A decentralized recommendations engine could have a significant impact on the growth and success of micro-influencers and content creators. By leveraging the power of blockchain technology and decentralized trust, such an engine could provide a more democratic and transparent platform for these individuals to share their content and recommendations with a wider audience.
As I described above, these decentralized engines would eliminate the need for intermediaries, such as traditional influencer marketing platforms, which can take a significant cut of influencers' earnings. By bypassing these intermediaries, micro-influencers and content creators would have more control over their content and be able to monetize their recommendations more effectively.
Another advantage of a decentralized recommendations engine is that it would create (and has already created) a more level playing field for micro-influencers and content creators, regardless of their size or following (important for those that have great networks but feel that the effort to be seen will only be prevalent once they achieve a ‘critical mass’ of followers). In a decentralized system, recommendations are based on the consensus of the network, rather than on the opinions of a small group of individuals, allowing new and emerging influencers to reach a wider audience and grow their following more quickly.
A decentralized recommendations engine would also provide a more transparent and trustworthy platform for users to receive recommendations, as the network of peers would collectively validate and verify the recommendations, reducing the risk of fraud or misinformation. It also has the potential to provide a more democratic and transparent platform for micro-influencers and content creators to share their content and recommendations with a wider audience, helping to boost their growth and success.
Powerful platforms like Wayo (wayoworld.com) and Plural.com are using these engines to spearhead viral user-to-user growth. Their decentralized recommendations engines are two great examples of how powerful it is to allow users to 'connect' with each other based on mutual contacts saved in their phonebook. This type of system operates on a decentralized network, meaning that it is not controlled by a central authority, but instead relies on a network of peers to validate and verify the recommendations. I’m much more likely to buy a pair of jeans that my friend’s friend tells me about than some person at the mall who might be compensated or incentivized to sell me jeans regardless of whether I would actually like them.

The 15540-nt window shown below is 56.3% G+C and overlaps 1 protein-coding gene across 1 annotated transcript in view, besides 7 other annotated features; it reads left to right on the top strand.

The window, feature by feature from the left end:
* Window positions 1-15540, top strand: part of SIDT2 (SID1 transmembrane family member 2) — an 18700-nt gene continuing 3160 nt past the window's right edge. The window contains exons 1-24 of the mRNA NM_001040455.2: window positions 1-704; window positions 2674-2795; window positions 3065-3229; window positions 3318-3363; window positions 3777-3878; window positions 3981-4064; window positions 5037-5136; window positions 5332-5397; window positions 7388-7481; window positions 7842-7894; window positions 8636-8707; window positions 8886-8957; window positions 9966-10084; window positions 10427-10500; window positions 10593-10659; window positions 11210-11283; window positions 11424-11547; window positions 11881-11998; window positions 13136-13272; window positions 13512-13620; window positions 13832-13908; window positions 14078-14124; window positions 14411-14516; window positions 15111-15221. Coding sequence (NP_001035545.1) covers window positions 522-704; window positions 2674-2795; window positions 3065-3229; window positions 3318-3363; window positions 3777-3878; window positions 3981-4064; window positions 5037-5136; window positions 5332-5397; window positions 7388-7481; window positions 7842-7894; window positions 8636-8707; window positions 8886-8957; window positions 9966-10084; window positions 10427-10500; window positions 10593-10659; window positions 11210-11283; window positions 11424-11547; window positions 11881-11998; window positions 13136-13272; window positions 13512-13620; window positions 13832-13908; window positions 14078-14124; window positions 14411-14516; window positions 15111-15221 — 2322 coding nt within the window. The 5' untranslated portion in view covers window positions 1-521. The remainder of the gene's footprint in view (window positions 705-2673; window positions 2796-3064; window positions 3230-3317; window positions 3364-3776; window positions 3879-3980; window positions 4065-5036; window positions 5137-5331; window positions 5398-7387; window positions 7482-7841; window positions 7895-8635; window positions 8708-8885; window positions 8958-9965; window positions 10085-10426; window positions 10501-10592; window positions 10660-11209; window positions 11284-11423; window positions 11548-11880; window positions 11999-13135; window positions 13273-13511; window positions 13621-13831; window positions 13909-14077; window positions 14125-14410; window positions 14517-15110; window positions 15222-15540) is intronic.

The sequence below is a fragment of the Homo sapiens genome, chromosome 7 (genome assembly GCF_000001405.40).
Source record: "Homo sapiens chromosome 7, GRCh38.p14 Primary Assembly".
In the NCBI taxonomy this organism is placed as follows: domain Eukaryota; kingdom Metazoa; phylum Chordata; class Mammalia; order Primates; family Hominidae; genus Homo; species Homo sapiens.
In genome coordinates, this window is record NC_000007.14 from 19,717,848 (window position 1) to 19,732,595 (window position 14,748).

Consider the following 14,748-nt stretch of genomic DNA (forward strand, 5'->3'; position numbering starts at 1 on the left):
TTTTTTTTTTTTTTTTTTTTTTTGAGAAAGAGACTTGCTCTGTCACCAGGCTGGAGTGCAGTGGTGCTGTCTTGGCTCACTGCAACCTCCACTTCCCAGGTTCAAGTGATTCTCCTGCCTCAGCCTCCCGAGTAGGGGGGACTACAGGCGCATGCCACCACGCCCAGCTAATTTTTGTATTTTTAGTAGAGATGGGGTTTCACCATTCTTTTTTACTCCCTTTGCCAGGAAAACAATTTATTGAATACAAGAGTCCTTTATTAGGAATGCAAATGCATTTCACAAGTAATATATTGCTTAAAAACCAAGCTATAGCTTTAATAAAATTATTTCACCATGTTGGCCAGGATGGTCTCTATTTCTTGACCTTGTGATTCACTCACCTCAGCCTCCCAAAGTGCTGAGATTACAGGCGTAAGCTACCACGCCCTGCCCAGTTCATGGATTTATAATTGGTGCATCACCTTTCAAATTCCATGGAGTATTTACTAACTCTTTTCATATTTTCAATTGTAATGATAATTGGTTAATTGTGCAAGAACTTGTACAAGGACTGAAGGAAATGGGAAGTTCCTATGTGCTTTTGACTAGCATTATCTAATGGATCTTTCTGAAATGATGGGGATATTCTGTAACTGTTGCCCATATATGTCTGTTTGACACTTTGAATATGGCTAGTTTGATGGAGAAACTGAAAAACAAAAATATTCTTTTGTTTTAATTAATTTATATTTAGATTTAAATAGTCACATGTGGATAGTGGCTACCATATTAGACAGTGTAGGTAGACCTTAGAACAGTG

For example, let's say that person A knows person B, and person B knows person C. With this type of engine, person A and person B can connect through their mutual contact, and the system would then be able to share recommendations of all three people with each other. This means that person A would be able to receive/view/share/consume recommendations from person C, even though they do not have a direct connection.
These decentralized engines are not just all about trust though - there are other key principles & benefits, that we will start to see platforms trend towards over the next 12-36 months, such as:
User Control: Decentralized platforms give users more control over their data and personal information. On a centralized platform, user data is typically controlled by the company operating the platform, which can use it for various purposes, such as targeted advertising or selling to third parties. On a decentralized platform, users have full control over their data and can choose to share it with others or keep it private, as they see fit.
Community-Driven: Decentralized platforms are community-driven, allowing users to contribute to and shape the platform in a way that aligns with their needs and interests. This creates a platform that is more organic and responsive to user needs, as opposed to a platform that is controlled by a single company or group.
Reduces Bias: Decentralization reduces the potential for bias in recommendations, as they are not influenced by a central authority or third-party service. This provides users with more accurate and unbiased information, helping them make informed decisions about where to go and what to do.
Incentivizes Engagement: Decentralized platforms can use tokens and other incentives to incentivize user engagement and contributions, creating a more dynamic and participatory experience for users.